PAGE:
The necessary huge increase in house building is one impact. Another is the increase in traffic and congestion, leading to calls for more roads, wider roads, more motorways etc. These developments all require space, something even politicians cannot conjure out of a hat. So we lose more countryside.
I have a house and a garden. It is sufficient to accommodate my family and any visitors I care to invite. Imagine the chaos and decline in the quality of life if I had to take in anyone who cares to turn up on my doorstep! But that is what is happening. Living abroad I see the changes from mass immigration more starkly when I visit periodically than people living in the UK who have had the changes creep up insidiously. It is much more serious than people realise.
I haven’t even mentioned the impact of mass immigration on health, education and other public services ….
This point of view has nothing to do with racism or xenophobia. I don’t believe that British is best, or the average Briton is necessarily superior to a foreigner. Not at all. But I do believe that the British have a right to preserve their culture and quality of life, and the countryside is a key part of that. And villages and towns for that matter. Their character is being destroyed by development.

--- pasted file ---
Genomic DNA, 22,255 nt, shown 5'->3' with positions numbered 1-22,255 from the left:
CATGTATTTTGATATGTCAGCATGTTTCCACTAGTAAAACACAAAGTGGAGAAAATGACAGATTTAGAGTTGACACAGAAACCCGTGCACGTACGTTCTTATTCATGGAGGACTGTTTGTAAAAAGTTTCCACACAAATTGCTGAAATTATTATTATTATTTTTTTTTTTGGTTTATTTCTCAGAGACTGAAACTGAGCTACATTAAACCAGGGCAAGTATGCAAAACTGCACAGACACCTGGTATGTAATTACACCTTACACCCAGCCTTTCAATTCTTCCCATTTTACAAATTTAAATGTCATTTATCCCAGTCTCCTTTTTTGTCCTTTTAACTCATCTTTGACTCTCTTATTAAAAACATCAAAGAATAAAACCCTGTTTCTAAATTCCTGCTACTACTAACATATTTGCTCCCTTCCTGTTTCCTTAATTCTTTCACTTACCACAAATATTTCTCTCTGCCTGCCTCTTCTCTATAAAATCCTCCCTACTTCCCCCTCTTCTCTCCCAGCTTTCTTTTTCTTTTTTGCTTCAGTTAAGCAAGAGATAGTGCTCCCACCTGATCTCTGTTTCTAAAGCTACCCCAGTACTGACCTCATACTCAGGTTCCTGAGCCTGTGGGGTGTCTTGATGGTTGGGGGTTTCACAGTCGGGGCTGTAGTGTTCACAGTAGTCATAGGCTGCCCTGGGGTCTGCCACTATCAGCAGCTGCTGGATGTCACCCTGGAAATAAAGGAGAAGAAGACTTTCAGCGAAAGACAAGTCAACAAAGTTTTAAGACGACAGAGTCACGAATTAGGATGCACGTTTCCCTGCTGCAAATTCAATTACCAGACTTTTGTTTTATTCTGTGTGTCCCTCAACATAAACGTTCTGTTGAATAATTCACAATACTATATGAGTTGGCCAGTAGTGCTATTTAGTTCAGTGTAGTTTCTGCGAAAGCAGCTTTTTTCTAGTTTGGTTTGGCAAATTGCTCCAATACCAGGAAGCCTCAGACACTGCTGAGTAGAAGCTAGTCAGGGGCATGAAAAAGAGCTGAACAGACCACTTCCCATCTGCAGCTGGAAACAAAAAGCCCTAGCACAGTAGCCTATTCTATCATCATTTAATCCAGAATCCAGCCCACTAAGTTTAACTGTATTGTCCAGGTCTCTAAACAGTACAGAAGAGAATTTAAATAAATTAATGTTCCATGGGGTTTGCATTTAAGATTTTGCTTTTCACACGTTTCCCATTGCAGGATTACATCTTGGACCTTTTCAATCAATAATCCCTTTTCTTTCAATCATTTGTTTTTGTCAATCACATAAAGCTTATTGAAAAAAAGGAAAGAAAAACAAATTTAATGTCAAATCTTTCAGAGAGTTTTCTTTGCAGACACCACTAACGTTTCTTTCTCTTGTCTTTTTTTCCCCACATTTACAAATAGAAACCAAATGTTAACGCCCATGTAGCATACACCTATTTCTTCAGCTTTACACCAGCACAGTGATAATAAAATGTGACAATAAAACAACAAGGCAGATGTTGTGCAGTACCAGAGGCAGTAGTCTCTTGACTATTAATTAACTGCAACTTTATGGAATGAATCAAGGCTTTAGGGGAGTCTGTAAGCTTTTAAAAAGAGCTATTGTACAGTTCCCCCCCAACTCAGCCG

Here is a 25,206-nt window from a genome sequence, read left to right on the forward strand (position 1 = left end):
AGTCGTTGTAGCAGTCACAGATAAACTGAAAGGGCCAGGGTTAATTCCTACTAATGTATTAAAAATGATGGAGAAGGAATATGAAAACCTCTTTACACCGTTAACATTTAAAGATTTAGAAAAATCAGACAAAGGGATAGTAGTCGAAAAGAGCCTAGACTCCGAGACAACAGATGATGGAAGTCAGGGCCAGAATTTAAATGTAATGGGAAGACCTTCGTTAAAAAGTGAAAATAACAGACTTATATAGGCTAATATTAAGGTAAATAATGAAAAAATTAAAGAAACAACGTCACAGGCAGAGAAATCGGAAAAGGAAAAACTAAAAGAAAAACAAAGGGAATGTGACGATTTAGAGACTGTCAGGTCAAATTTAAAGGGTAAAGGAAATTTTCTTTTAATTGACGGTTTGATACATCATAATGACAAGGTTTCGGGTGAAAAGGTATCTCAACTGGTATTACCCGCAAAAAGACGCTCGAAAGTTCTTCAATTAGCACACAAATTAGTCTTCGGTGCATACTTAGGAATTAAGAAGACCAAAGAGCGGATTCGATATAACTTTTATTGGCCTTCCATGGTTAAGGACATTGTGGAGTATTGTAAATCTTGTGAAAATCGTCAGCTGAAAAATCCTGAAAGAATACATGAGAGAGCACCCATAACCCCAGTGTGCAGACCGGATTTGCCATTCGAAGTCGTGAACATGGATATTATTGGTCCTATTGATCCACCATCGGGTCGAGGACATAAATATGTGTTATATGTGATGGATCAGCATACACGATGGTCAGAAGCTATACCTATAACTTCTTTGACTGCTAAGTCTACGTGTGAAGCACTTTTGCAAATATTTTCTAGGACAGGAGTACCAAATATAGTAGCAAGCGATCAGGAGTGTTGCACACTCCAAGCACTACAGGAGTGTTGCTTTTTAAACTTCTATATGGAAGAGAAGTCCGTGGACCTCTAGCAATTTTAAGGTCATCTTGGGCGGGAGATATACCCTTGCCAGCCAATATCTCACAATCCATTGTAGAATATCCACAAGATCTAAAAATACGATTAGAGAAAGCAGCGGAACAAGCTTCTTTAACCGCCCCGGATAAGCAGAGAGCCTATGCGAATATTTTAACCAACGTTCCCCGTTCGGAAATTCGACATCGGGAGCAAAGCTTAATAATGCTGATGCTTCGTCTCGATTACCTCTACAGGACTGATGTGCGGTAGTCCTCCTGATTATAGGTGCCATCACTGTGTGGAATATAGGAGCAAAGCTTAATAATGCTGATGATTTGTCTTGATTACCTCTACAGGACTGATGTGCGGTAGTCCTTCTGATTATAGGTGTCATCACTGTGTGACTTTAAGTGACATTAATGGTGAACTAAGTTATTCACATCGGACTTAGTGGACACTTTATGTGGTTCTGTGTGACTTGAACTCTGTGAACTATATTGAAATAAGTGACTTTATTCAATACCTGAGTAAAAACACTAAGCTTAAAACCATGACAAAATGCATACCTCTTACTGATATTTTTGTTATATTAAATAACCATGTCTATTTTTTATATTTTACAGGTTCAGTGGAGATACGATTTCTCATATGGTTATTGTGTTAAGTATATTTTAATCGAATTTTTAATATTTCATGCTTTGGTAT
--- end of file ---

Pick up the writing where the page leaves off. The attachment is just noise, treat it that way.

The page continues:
The EU is not the only source of immigrants, and it is true that successive UK governments have done little over the years to restrict immigration from other regions of the world. There has been no overall population policy. Governments have regarded a larger population as a goal in itself as it increases the size of the tax base. No one in government is concerned about the preservation of the countryside, protecting it from urban and suburban creep. Those of us who do care are just the hoi-polloi. The Establishment, and the large corporations that buy power from it through political donations and the bribery of individuals, never face the same problems as the rest of us. With their money and connections they can buy themselves the privacy, the large estates, the services they want (made cheaper by immigration), the holidays abroad etc. They don’t even see the degraded countryside as they speed along the motorways on their way to their secluded, private country houses or their overseas villas via the airport. Their lives are extremely satisfactory.
This referendum is not just about trying to preserve our environment from crushing population levels, it is also about trying to wrest back control from the rich and the powerful. It is the people against the privileged.
This article, by Jos Haynes, first appeared on http://greenleavers.co.uk/ and is used with full permission of the author.